Creator of Esperanto
“I was taught that all men were brothers, and meanwhile, in the street, in the square, everything at every step made me feel that men did not exist, only Russians, Poles, Germans, Jews, and so on.”
1. Eliezer Zamenhof (also called Leyzer Levi Zamenhov and Ludwig Lazar Zamenhof) was born in December 1859 in Bialystok. His father was a teacher of German. He grew up speaking Russian, Polish and Yiddish and later learned French, Latin, Greek, Hebrew and English.
2. As a young man, he conceived the notion that ethnic and national hatreds had a linguistic basis, and that understanding among peoples could be achieved if they had a common, neutral communication tool. He began developing that tool while he was still in high school.
3. He studied medicine in Moscow and Warsaw and in 1886 established a practice as an ophthalmologist. But he had not forgotten his goal of promulgating an international language and spent the better part of two years trying to raise funds to publish a forty-page booklet describing his “lingvo internacia.”
4. Finally, with the help of his father-in-law, his International Language was published in Russian under the pseudonym “Dr. Esperanto,” which, in his constructed language, meant Doctor Hopeful.
5. The first magazine in what came to be called Esperanto came out in Germany in 1889. A formal organization was formed in the 1890s, and the first international congress was held in Boulogne in 1905. It was not a ringing success, as the French Esperantists were put off by Zamenhof’s religious enthusiasm (see below). In 1908, the Universal Esperanto Association was founded in Rotterdam.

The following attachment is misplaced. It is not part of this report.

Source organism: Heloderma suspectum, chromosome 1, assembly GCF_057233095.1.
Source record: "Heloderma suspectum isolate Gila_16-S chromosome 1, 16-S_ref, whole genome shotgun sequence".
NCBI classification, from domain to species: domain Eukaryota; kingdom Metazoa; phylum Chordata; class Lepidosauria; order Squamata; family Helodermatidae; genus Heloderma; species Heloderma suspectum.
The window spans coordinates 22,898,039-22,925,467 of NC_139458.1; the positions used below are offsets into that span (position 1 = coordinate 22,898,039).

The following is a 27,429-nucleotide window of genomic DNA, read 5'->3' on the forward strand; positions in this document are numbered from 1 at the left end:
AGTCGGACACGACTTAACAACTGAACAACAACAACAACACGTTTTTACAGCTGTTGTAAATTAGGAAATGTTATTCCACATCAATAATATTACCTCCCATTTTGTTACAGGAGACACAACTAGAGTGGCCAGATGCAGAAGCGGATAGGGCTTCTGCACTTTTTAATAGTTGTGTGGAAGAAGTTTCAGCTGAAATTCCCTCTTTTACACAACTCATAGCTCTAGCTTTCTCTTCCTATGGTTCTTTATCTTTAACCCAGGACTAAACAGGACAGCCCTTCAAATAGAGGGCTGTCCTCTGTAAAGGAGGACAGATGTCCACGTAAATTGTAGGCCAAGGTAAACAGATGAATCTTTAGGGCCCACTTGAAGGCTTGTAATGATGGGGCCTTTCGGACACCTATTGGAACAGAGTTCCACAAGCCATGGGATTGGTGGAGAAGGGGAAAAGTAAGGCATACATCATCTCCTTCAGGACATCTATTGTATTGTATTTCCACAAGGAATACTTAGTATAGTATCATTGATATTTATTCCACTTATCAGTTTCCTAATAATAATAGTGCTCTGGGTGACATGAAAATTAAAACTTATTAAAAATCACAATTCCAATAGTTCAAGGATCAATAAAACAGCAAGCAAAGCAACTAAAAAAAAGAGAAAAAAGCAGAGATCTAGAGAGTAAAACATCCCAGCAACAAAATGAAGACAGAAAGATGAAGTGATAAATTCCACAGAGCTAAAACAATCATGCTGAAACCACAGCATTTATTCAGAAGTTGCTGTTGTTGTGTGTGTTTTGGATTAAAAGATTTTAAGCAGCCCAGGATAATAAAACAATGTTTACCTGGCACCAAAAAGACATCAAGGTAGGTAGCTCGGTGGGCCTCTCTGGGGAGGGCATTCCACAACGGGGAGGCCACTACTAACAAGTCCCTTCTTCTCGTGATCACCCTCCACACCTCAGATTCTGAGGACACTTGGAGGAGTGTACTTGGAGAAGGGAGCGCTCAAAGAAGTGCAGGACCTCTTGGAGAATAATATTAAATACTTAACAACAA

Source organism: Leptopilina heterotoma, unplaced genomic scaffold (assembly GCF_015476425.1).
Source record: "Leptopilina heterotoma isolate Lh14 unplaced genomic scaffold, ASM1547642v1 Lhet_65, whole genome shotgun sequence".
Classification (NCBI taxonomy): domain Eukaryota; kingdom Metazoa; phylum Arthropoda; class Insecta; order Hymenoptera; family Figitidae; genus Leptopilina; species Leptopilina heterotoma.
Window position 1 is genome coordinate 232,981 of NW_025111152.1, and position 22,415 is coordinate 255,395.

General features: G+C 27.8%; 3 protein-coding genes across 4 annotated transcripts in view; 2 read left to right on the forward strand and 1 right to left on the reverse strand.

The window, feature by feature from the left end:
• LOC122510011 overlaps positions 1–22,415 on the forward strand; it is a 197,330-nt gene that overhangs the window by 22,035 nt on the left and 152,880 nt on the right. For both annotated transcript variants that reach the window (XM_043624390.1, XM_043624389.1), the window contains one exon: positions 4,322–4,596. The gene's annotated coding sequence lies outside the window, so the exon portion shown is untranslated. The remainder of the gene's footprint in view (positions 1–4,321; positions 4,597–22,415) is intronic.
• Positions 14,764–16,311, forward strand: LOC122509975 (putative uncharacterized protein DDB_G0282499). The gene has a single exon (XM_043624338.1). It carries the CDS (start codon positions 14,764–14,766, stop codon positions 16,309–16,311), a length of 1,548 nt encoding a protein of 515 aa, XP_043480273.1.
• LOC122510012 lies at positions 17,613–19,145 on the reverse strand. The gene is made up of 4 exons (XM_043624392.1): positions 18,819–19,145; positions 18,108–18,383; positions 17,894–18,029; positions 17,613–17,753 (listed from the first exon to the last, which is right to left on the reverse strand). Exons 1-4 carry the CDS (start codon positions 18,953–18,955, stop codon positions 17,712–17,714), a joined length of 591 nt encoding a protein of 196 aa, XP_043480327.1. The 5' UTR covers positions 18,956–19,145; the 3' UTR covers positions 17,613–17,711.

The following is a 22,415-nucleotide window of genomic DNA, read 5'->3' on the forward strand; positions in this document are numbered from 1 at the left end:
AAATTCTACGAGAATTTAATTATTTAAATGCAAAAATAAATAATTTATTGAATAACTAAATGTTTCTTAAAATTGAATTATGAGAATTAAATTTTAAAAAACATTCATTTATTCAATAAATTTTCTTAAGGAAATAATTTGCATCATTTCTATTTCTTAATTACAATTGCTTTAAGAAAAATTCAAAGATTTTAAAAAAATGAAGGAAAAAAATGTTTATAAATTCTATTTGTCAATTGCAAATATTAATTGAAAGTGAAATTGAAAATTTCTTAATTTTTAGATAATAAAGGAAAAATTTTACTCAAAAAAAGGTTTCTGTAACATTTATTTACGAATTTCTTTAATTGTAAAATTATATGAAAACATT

6. Zamenhof continued to write dictionaries, texts and translations in Esperanto, including the Old Testament. Some of his works can be found today at Project Gutenberg (www.gutenberg.org).
7. His linguistic efforts extended to Yiddish. In 1879 he wrote the first grammar of the Yiddish language, later translating it into Russia and Esperanto.
8. After the Russian pogroms of 1882, Zamenhof joined the early Zionist movement, but left it only five years later. In 1901, in an essay on what he called Hillelism, he argued against nationalism of any sort. He wanted Judaism reconstructed on an ethical basis, advocating for people of all religions to reject national, racial and religious chauvinism. Jews, he argued, should give up Hebrew, which was “cadaverous,” and Yiddish, which was “a jargon;” instead, they should adopt Esperanto and practice a theosophical faith based on cultural Judaism. In 1906, the name Hillelism was changed to Homaranismo (Humanitarianism), which he described as a “philosophically pure” monotheism, a universal ethical order.
9. He died in Warsaw in April 1917 and is buried there in the Jewish Cemetery at Okopowa Street. Hundreds of streets, parks and bridges worldwide have been named in his memory – in Lithuania, England, France, Hungary, Poland, the Czech Republic, Spain, Italy, Belgium and Brazil. There is a Zamenhof Island in the Danube River and a minor planet, Zamenhof 1462, among the stars. A genus of lichen has been named for him. And he is honored as a deity by the followers of Oomoto, a Shinto sect.
10. Esperanto is still in use today by an estimated minimum of 100,000 people, and perhaps as many as two million. It has its own flag, and its online learning platform receives upwards of 200,00 hits a month. If you noodle around online, you will find jokes in Esperanto, tongue-twisters in Esperanto….
In Tel Aviv, you’ll find Zamenhof Street running east off Kikkar Zina and crossing King George Street.